May 18, 2018 – CRMBM – 2h30 pm
Meeting at 13h00 for the students of the ICN PhD program
Prof. Dr. med. Christian Enzinger finished his studies in Human Medicine at Karl-Franzens-University of Graz, Austria in 1998 and qualified as a neurologist in 2006. He trained in neuroimaging as a Research Fellow at the Centre for Functional MRI of the Brain (FMRIB) at Oxford University, UK from 2004-2005.
He is Associate Professor of Neurology, Deputy Head of the Department of General Neurology at the University Clinic of Graz and Director of the Research Unit for Neuronal Repair and Plasticity at the Medical University of Graz.
Dr. Enzinger is Co-chair of the MAGNIMS group (Magnetic Resonance in MS), president of the Austrian Society for Functional MRI, Board Member of the Alpine Chapter of the OHBM (Organization for Human Brain Mapping) and of IMSCOGS (International Multiple Sclerosis Cognition Society), member of the Scientific Committee of the European Academy of Neurology (EAN) and co-chair of the Scientific Panel Neuroimaging of the EAN. He also organises the national MS academy and has contributed to teaching in the field of MS at various international conferences.
His specific research focus is on the use of MRI to study mechanisms of repair and functional plasticity in MS, ageing and cerebrovascular disease. He has published more than 225 papers in peer-reviewed journals.
“Multiple Sclerosis – MRI research improves diagnosis, management, and increases pathophysiologic insights into a complex disease”
Multiple Sclerosis (MS), a chronic inflammatory disease of the CNS with a neurodegenerative component, remains challenging both for clinicians and researchers, especially due to its heterogeneity concerning pathophysiology, but also clinical and radiological appearances.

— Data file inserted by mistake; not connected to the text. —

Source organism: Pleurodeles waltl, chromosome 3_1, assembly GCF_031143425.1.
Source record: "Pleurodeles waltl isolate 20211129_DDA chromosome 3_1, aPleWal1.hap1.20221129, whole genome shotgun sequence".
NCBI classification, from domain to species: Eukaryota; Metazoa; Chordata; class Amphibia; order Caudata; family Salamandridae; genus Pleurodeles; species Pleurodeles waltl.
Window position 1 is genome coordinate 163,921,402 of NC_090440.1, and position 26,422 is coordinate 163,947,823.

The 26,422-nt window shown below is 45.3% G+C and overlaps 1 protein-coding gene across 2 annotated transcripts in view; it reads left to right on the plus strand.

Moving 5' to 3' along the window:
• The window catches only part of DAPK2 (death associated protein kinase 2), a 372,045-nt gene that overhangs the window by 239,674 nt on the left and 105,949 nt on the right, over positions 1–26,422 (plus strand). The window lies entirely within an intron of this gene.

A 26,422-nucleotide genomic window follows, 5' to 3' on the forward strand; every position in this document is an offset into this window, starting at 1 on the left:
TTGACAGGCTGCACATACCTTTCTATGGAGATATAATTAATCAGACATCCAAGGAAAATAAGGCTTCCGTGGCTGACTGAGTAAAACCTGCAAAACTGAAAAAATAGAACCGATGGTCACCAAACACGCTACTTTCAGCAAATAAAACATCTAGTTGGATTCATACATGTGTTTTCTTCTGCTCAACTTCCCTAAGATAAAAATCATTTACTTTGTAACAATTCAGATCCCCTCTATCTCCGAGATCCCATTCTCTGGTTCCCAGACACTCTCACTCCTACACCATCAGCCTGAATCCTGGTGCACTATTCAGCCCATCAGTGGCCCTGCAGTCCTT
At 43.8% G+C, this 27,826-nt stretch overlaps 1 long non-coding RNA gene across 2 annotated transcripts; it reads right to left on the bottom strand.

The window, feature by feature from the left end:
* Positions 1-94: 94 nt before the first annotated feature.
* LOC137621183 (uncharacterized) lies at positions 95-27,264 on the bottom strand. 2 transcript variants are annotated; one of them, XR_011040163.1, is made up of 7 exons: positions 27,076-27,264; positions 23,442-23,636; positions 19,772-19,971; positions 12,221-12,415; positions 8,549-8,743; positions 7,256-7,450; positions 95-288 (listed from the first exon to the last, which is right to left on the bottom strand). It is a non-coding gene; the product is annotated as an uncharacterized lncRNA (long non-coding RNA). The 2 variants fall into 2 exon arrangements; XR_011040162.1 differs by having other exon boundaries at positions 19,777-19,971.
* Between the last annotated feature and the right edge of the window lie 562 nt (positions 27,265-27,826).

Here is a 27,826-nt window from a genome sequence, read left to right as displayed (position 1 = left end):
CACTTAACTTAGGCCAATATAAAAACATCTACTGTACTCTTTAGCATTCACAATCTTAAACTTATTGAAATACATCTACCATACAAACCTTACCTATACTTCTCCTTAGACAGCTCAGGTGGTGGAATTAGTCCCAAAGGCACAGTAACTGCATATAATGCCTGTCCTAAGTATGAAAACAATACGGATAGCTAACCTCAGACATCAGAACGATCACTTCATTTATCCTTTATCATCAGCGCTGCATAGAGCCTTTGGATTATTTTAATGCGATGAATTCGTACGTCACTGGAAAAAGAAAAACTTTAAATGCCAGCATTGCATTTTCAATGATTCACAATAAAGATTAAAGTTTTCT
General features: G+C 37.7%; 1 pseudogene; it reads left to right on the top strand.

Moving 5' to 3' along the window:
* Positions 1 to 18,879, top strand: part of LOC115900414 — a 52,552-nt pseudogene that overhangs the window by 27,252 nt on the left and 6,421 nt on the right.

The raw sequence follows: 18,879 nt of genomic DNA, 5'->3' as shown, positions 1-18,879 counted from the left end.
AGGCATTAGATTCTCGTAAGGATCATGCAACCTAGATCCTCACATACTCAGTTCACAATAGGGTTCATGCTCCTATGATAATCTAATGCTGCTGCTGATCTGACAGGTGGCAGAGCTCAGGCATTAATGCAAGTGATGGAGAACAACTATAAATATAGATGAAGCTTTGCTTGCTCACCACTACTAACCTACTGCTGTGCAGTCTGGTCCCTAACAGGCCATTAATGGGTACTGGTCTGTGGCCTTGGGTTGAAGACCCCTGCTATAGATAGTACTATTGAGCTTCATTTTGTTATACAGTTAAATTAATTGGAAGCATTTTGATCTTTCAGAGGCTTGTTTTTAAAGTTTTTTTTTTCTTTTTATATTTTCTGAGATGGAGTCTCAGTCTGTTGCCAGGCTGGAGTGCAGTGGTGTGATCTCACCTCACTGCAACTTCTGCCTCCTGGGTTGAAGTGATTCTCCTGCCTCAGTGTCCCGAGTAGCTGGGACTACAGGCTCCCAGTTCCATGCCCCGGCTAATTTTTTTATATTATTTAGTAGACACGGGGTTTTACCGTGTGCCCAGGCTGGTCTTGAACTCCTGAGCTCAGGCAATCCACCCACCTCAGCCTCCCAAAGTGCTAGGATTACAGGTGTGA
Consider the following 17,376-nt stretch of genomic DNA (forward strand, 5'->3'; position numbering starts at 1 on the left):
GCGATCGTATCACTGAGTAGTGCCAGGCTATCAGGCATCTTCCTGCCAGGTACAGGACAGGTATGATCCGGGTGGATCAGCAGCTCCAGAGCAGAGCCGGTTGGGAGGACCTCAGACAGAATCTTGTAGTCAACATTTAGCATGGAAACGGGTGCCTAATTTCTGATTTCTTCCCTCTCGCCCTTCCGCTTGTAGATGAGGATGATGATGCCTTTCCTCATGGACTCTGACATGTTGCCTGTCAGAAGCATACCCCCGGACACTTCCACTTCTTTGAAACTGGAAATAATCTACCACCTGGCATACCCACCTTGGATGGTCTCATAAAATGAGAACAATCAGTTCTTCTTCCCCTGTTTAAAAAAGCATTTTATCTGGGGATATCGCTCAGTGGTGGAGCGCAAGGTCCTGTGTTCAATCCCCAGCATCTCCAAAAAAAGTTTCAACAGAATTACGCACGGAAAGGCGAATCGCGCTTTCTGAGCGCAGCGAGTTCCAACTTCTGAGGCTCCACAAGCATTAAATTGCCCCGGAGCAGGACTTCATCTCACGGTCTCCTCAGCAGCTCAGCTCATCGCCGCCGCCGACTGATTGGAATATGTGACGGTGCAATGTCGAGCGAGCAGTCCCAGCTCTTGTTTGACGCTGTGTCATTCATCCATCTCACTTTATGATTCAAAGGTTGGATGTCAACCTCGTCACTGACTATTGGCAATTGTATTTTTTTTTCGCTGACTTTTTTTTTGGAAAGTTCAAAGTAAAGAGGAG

Besides its established role in obtaining an early diagnosis of MS, the high sensitivity of magnetic resonance imaging (MRI) of the brain allows assessing the amount of focal MS-related tissue changes. In clinical practice, this information is commonly used to inform therapeutic decisions in early stages of MS, as it captures preceding tissue damage and may predict future disease activity. However, relapsing-remitting MS constitutes a heterogeneous disease. The long-standing course of disease and often subclinical accumulation of tissue changes without overt clinical relapses make it further difficult to judge disease activity merely on clinical grounds. Together, this calls for biomarkers that allow detecting the dynamic changes in the pathological processes involved in MS over shorter periods of time. In this context, repeated MRI of the brain provides an important tool.
Based on the evolution of the diagnostic MRI criteria in MS (revised in 2017) and novel results from more basic MRI research, this presentation will give an overview on recent advances but also highlight unmet needs in this active field of research.
Having expertise both in clinical neurology and neuroimaging research the speaker will critically review the state of the field, seeking to address delegates with different interests at various levels of expertise, and allowing for open and ample discussion.